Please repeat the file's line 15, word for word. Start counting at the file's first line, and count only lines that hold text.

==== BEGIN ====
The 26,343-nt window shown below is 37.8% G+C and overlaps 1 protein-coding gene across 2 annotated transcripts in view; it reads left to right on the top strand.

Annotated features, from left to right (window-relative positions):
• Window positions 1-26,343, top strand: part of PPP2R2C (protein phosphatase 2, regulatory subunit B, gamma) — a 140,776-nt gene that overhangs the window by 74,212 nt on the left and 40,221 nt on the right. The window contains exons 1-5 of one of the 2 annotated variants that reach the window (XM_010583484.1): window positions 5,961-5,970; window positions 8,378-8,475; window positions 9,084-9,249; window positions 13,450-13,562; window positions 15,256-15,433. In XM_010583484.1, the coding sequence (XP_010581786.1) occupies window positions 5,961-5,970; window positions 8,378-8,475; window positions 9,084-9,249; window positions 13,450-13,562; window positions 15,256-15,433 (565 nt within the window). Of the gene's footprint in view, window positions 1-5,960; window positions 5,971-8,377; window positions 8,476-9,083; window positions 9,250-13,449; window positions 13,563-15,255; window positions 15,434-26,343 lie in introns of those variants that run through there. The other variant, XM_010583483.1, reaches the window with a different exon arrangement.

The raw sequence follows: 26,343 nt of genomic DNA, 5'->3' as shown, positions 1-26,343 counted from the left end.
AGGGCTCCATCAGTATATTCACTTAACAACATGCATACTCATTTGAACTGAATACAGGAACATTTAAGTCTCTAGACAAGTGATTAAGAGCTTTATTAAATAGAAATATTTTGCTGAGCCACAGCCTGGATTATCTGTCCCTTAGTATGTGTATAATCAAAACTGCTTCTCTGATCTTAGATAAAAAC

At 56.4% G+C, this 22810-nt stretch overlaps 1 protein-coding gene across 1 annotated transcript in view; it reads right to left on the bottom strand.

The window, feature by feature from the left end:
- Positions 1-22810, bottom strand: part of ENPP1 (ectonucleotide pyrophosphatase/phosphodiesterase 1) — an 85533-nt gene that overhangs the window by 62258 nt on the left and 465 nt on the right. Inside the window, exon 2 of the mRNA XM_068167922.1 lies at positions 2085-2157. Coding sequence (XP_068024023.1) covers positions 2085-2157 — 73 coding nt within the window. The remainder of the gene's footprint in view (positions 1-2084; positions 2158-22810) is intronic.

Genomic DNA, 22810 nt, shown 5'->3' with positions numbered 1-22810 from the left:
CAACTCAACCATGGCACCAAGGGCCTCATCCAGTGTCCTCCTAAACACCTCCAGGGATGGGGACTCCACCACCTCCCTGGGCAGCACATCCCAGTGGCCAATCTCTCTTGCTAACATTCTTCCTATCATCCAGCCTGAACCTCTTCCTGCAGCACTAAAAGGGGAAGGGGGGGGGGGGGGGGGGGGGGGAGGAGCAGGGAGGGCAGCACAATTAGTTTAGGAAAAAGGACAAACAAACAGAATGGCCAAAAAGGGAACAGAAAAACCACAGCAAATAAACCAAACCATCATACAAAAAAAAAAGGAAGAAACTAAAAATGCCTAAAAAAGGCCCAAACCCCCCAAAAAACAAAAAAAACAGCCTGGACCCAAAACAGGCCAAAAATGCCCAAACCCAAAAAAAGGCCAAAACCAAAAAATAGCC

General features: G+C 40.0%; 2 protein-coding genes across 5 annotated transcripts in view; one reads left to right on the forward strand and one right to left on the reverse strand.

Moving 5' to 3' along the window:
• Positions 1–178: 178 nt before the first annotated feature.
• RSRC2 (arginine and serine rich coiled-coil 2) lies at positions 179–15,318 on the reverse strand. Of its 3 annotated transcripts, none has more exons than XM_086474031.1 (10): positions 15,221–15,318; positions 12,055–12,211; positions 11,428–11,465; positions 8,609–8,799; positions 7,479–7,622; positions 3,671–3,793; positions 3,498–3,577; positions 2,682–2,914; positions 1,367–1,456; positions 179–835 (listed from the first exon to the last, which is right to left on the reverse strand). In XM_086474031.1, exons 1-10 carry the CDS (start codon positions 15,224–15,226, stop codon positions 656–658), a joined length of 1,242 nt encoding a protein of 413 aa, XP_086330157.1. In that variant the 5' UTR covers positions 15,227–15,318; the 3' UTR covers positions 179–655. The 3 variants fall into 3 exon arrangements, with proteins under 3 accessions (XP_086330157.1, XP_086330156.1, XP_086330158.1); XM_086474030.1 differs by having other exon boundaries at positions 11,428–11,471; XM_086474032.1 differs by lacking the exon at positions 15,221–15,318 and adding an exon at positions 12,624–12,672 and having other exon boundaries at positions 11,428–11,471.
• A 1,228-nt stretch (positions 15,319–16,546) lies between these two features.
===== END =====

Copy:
• A 1,228-nt stretch (positions 15,319–16,546) lies between these two features.